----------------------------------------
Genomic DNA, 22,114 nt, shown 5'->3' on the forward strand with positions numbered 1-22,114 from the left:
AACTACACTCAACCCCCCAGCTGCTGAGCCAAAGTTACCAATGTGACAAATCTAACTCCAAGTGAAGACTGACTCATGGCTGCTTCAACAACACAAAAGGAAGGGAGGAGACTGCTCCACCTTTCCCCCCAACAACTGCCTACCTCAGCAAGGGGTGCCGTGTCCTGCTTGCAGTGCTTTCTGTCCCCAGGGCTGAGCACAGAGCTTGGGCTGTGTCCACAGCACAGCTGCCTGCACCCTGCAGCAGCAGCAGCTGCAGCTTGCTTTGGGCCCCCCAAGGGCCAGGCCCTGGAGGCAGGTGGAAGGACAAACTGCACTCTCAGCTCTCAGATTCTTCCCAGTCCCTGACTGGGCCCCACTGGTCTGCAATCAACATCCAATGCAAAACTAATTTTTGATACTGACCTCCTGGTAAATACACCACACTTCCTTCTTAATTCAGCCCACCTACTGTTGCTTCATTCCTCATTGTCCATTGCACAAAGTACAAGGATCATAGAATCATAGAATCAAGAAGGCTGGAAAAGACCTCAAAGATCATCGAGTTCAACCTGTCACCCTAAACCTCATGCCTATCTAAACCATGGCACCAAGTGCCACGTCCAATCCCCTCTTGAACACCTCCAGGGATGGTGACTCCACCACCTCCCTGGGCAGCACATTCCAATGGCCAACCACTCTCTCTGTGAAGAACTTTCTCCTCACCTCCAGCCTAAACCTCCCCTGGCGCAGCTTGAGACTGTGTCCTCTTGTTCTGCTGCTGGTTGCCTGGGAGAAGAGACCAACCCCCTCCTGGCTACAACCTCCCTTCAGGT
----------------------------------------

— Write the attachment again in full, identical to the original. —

Genomic DNA, 22,114 nt, shown 5'->3' on the forward strand with positions numbered 1-22,114 from the left:
AACTACACTCAACCCCCCAGCTGCTGAGCCAAAGTTACCAATGTGACAAATCTAACTCCAAGTGAAGACTGACTCATGGCTGCTTCAACAACACAAAAGGAAGGGAGGAGACTGCTCCACCTTTCCCCCCAACAACTGCCTACCTCAGCAAGGGGTGCCGTGTCCTGCTTGCAGTGCTTTCTGTCCCCAGGGCTGAGCACAGAGCTTGGGCTGTGTCCACAGCACAGCTGCCTGCACCCTGCAGCAGCAGCAGCTGCAGCTTGCTTTGGGCCCCCCAAGGGCCAGGCCCTGGAGGCAGGTGGAAGGACAAACTGCACTCTCAGCTCTCAGATTCTTCCCAGTCCCTGACTGGGCCCCACTGGTCTGCAATCAACATCCAATGCAAAACTAATTTTTGATACTGACCTCCTGGTAAATACACCACACTTCCTTCTTAATTCAGCCCACCTACTGTTGCTTCATTCCTCATTGTCCATTGCACAAAGTACAAGGATCATAGAATCATAGAATCAAGAAGGCTGGAAAAGACCTCAAAGATCATCGAGTTCAACCTGTCACCCTAAACCTCATGCCTATCTAAACCATGGCACCAAGTGCCACGTCCAATCCCCTCTTGAACACCTCCAGGGATGGTGACTCCACCACCTCCCTGGGCAGCACATTCCAATGGCCAACCACTCTCTCTGTGAAGAACTTTCTCCTCACCTCCAGCCTAAACCTCCCCTGGCGCAGCTTGAGACTGTGTCCTCTTGTTCTGCTGCTGGTTGCCTGGGAGAAGAGACCAACCCCCTCCTGGCTACAACCTCCCTTCAGGT